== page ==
Nocturnal BP dipping was quantified as the difference between an individual's mean awake SBP and mean asleep SBP, and was expressed as the percentage of the mean awake SBP. Nocturnal BP dipping was used a continuous covariate in all analysis. Sleep-trough morning BP surge was defined as the difference between the mean SBP during the first 2 h after awakening and the mean of the three SBP measurements centered on the lowest night-time reading. Preawakening morning BP surge was defined as the difference in the mean SBP during the first 2 h after awakening and the mean of SBP measurements during the 2-h period immediately before awakening [4]. We used definitions for nocturnal and daytime hypertension put forward by the American Heart Association [15]. Nocturnal hypertension was defined as night-time SBP at least 125 mmHg or DBP at least 75 mmHg, and daytime hypertension was defined as daytime SBP at least 140 mmHg or daytime DBP at least 90 mmHg [15]. Participants with nocturnal hypertension, but normal awake BP, were categorized as having isolated nocturnal hypertension, whereas those with daytime hypertension, but normal nocturnal BP, were categorized as isolated daytime hypertension. Individuals with daytime and nocturnal hypertension were categorized as daytime–night-time hypertension, whereas individuals with normal daytime and night-time BPs were categorized as normotensive [15,16].

At exam 1, office BP was measured using a Hawskley random zero sphygmomanometer equipped with a range of four cuff sizes to achieve appropriate fit. BP was recorded as the average of the two seated measurements.

Back to Top | Article Outline

Outcomes and covariates

Serum creatinine was assessed from fasting blood samples collected during exams 1 and 3, and processed at the Central Laboratory (University of Minnesota). Among individuals who provided urine samples at these visits, the urine albumin and creatinine concentrations were assayed and were used to calculate the urine albumin-to-creatinine ratio (ACR).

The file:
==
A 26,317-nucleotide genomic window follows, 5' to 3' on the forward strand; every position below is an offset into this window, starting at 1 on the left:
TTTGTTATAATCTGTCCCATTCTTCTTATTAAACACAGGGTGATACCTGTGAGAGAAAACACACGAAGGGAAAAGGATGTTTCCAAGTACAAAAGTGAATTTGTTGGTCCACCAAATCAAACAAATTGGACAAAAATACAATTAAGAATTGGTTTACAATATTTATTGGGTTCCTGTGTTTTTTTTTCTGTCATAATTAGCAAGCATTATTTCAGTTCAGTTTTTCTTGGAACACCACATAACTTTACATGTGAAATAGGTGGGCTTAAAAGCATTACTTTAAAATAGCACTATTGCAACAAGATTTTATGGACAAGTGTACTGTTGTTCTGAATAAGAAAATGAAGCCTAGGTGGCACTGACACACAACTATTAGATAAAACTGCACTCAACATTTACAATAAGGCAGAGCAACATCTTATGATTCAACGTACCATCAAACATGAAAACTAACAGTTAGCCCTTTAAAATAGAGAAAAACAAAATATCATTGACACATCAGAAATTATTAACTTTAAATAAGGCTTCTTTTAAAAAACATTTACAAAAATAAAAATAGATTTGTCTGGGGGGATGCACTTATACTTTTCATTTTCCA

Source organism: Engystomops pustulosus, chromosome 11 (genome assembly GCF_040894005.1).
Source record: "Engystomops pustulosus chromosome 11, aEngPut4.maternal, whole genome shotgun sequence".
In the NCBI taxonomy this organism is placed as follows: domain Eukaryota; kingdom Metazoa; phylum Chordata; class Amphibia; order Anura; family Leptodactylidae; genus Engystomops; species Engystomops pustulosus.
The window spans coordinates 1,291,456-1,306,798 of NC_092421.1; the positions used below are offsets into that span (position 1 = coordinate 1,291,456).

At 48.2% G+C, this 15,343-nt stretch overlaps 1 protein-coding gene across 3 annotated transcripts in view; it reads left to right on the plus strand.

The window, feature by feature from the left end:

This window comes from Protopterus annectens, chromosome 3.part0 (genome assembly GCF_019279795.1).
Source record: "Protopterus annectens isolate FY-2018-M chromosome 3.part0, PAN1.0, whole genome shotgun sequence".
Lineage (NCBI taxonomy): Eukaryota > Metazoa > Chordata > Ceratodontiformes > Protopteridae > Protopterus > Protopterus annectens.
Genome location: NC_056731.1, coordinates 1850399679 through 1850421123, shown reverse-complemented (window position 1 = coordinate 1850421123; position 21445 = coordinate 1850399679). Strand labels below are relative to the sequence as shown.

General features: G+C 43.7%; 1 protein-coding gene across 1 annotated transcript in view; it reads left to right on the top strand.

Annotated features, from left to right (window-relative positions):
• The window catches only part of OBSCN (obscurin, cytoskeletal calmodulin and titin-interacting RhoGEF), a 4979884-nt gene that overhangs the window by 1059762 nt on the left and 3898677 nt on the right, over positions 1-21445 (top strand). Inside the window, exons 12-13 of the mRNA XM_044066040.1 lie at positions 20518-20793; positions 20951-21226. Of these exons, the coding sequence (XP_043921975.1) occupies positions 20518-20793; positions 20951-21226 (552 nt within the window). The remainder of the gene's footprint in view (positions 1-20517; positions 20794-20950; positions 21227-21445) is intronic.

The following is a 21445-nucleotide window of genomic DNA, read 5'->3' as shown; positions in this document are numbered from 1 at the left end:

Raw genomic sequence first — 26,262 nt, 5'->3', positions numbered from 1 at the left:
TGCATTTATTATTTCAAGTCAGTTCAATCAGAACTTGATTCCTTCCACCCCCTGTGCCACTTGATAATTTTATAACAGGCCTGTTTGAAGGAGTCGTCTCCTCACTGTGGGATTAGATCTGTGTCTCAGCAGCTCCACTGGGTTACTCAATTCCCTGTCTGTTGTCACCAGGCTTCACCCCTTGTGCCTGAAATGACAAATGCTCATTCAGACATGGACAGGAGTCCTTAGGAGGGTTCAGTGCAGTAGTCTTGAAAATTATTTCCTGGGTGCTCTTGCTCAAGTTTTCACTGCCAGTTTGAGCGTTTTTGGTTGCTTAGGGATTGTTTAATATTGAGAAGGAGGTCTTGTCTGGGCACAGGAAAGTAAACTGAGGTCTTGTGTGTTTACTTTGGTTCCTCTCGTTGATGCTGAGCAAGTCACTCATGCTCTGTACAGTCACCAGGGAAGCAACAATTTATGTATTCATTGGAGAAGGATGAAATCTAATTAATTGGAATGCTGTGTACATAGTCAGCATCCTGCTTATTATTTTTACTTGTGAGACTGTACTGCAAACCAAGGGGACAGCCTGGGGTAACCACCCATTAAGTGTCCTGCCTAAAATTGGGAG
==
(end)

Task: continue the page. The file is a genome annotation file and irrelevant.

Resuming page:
Estimated GFR was calculated using the Chronic Kidney Disease Epidemiological Collaboration (CKD-EPI) equation [17]. Our primary outcomes was incident CKD defined as an eGFR less than 60 ml/min per 1.73 m2 at exam 3. Our secondary endpoints were incident CKD defined as an eGFR less than 60 ml/min per 1.73 m2 at exam 3 in addition to decrease in eGFR above 10 ml/min per 1.73 m2 between exams 1 and 3, and incident CKD defined using the kidney Disease Improving Global Outcomes (KDIGO) definition at exam 3. The KDIGO definition of CKD is an eGFR below 60 ml/min per 1.73 m2 and/or urine ACR at least 30 mg/g, and therefore could only be applied in a substantially curtailed sample of individuals who had information on both serum creatinine and urine ACR available from exams 1 and 3 [18].

At exam 1, information regarding participants’ past medical history, marital status, and health insurance was obtained through standard, technician-administered questionnaires. Participants were considered current smokers if they had ever smoked, used chewing tobacco or nicotine gum, or were wearing a nicotine patch at the time of interview. Daily alcohol consumption was assessed by a validated food frequency questionnaire. Physical activity was assessed using the JHS Physical Activity Cohort survey [19]. BMI was calculated as the weight (in kilograms) divided by the height (in meters) squared.

Back to Top | Article Outline

Statistical analysis